Gulf Coast Mariner Magazine May/June 2013

not fiberglass? TD: For me it was economics. When I bought her in 1985 I couldn’t afford a new boat and the older ones were made of wood. I wasn’t afraid of wood. I built my first boat, a Sailfish kit, at age 16 and had worked on other “woodies.” I was, however, naïve about how much upkeep is required, especially in our warm and damp climate. GCM: I know you like working with wood, when did this hobby start for you? TD: My dad gave me a wood lathe when I was 15. I loved looking at the grain of the wood. I always figured out how to put wood stuff together. GCM: How long will an old woody like you last? TD: Needless to say she will be around a whole lot longer than me. A judicious use of the tough finish

products available now will actually make an old boat more resistant to the ravages of water, sun, and movement than when they were new. The Lady has had every inch of her exterior except the teak decks covered with epoxy and all the horizontal surfaces have been glassed and epoxied. All of those surfaces have been painted with Awlgrip and that is an amazingly tough finish. GCM: How did you come up with the name? TD: She was Singapore Lady when I bought her. It was logical to shorten the name so I could remember it. I also have Babe, Mother, Babycakes, Chica, and my son and I built Hussy. GCM: What’s the likely future of her? TD: She’s 43 years old now and is in better shape than ever. I keep thinking I should sell her as I have too many boats now but we shall see.


Waterfront Lifestyle in Bay Area Houston What Does That Look Like?


By Betha Merit

ay Area Houston is full of residential nooks and crannies where houses with waterfront access are home to a variety of people. From condos with gorgeous lake views to single family dwellings with a private marina, there are an abundance of choices for those who want to partake of the coastal life from their own backyard. Brian Yates and Joanna Yates are a couple that thoroughly enjoy the coastal lifestyle offered in Bay Area Houston. They not only live and play here, they work and give back to the community as well. Married for 20 years, Joanna and Brian began their courtship and life together in big city style, near the Houston Galleria, where Joanna worked in the modeling industry. However, when it came time to build their first house together, Joanna was won over by Bay Area native, Brian’s, tour and introduction to all the fun and lifestyle benefits of living on the water. “I might have started out kicking and screaming at the idea, but soon was thinking I could so do this…” says Joanna. So they bought a lot and started building in 1999. And that lot grew into more than a house and became a gateway into an adventure. Located in League City near South Shore Harbour on


Gulf Coast Mariner Magazine May/June 2013

a peninsula at Clear Creek across from the nature preserve/bird sanctuary at Nassau Bay, the property has a private marina with deep water access to the Gulf. Views of Clear Lake, Clear Creek, and Nassau Bay have brought the wild life and nature literally into their backyard. “I was taken out of my comfort zone and engulfed in new opportunities,” says Joanna. Instead of buildings and neon lights, there were pelicans, herons, and deer. Joanna chose to embrace her love of nature and became a Galveston Bay Master Naturalist volunteer. She can now identify the difference between the myriad waterfowl which inspired her to write her children’s book series, “A Bird’s Eye View of Life”; character building stories utilizing Black Headed Herons, Roseate Spoonbills, White Snowy Egrets and more. “While this area was home to Brian, I literally had to re-invent myself,” says Joanna. Wanting to meet new girlfriends she founded The Women Who Wine of Texas, a 501c3 organization that raises money for local charities. She has produced fashion shows for several charitable foundations in the Bay Area and also has a flourishing business in motivation and self improvement called People Productions.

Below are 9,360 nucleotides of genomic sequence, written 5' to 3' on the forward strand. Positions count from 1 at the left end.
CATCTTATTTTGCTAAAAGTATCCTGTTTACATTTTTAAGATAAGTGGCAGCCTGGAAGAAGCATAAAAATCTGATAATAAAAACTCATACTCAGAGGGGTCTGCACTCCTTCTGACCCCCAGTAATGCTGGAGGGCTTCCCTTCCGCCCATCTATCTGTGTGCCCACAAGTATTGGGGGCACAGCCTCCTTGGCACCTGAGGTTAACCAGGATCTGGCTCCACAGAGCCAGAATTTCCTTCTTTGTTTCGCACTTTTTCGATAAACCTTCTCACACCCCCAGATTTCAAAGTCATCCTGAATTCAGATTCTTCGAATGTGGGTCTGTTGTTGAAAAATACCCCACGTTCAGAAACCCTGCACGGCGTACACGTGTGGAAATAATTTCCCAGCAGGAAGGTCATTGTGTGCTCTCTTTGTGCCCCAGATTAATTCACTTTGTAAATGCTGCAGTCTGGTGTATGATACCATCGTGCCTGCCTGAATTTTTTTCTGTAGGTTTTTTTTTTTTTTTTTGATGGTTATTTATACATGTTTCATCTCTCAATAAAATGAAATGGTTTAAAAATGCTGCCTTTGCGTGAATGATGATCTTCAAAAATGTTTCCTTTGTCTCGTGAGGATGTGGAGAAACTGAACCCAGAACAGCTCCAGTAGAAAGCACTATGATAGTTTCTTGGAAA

Brian is a well-known commercial real estate developer with current projects spanning from League City to Galveston’s Historic Strand District. Brian brought the first Starbucks to League City and Emergency Room to South Shore Harbour. He is a hands-on developer and valued for his personal management style. “We built one of the first homes on our block, and I saw the potential of what this peninsula would offer in lifestyle and opportunity,” says Brian. The Yates’ house supports the open hearted and freedom loving vision of its owners, with 3800 square feet of rooms that show 360-degree water vistas that take your breath away. You barely notice the warm wood accents and slate floors (a decorator’s delight) because the beckoning of nature calls your eyes to the outdoors. The bottom floor has an entertaining great room and long granite bar, that fully opens to a large patio, an almost Olympicsized pool, and a practically runway-sized manicured lawn with a pavilion near the water. Fish jump in that water, begging to be tonight’s dinner, and blue crabs await becoming your next feast. All from the backyard. Joanna and Brian have hosted a multitude of events and parties, including three weddings, 50th birthdays and anniversary parties with hundreds of people in attendance. They have hosted smaller backyard gatherings, for example, enjoying the hot air balloons that fill the sky during Ballunar Festival and watching the 4th of July fireworks while floating in their pool. Boat lovers themselves, they have hosted the annual Blessing of the Fleet for Lakewood Yacht Club’s Mosquito Fleet Swarm, with up to 20 boats docking at their marina for the afternoon. Brian agrees that the call of water and this idyllic lifestyle is actually in his blood, and Joanna refers to living by the water as a zen-like, healing experience. However, life does evolve, as do our lifestyles. Joanna and Brian are flipping the switch and adjusting their lives to include more freedom to travel. Their home and all it offers is for sale, and they plan to divide their time between their Galveston property, a place back in the City, and parts unknown. The goal is to pare down their lifestyle to allow for traveling on the spur of the moment, and yet to stay involved in the community they have come to know and love. Will they miss it? Yes. But individuals with the same vision for a waterfront lifestyle, gift for entertaining and a desire for a private oasis will discover it and make it their own. And that wildlife isn’t going anywhere.